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The Digital Mind

Challenges and Possibilities of Digital Archives and the “” Project

With the new challenges and possibilities of the digital age the questions of methods of archiving and preservation as well as the presentation of art consistently arise. How can media-based art be preserved in such a technologically fast-moving time as today? How can art be found in the huge vastness of digital space? To what extent does the omnipresent spreading of information, media and art through the Internet correspond to judicial and ideal barriers? And finally, how can institutions handle production and archiving as well as evaluating these issues? The following text attempts to indicate strategies based on the experience with the <> project.

The <> Project

The <> project, which is supported through KUR — Programme for the Conservation of Moveable Cultural Assets, itself funded by the German Federal Cultural Foundation, brings together the institutions ZKM | Institute for Music and Acoustics, the documenta Archive in Kassel, the European Media Art Festival and the Kassel Documentary Film and Video Festival in order to deal fairly with the time-dependent demands for their specific media art collections. The collaboration of four institutions with different contents and distinctions in regards to their roles as distributors, producers, or institutional archives can be seen as an additional challenge to the project.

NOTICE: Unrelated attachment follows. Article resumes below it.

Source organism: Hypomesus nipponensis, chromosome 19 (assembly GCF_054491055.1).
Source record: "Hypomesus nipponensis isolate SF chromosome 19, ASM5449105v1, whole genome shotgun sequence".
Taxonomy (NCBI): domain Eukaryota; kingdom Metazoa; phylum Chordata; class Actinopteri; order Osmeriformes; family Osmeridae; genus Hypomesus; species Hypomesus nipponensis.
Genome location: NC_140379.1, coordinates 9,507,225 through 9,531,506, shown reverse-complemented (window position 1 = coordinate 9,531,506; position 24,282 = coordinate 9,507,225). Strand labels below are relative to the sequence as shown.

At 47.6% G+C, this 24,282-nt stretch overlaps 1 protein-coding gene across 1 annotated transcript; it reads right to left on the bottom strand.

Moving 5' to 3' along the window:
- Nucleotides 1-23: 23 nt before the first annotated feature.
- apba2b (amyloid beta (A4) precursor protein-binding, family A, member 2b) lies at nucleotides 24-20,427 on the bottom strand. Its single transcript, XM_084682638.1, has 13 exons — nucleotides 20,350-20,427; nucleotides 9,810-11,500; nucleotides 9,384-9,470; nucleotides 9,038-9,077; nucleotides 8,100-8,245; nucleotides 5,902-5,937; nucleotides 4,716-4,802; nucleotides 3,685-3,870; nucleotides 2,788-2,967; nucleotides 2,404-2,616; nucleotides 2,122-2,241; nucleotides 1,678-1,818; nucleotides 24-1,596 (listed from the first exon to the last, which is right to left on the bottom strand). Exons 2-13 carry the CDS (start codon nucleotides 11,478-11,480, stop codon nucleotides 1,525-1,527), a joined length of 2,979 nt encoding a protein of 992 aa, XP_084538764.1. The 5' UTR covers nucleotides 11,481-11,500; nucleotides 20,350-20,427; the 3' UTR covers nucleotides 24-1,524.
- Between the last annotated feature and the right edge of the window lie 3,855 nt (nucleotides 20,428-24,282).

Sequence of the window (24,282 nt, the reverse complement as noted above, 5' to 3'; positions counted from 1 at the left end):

Up to now, the systematic collection and description in media art archives has always occurred under consideration of individual interests and has not followed a generally accepted model. Even though a variety of accessible media art archives exists at the present time, their interlinking has been quite complicated (Blome 2009).

The aim of the virtual amalgamation of the different resources is to create an exemplarily modular database system which will be completed in the Spring of 2011. One of the integral ideas of the project is to use open source archiving software to enable other interested (media art) archives to later connect to <>.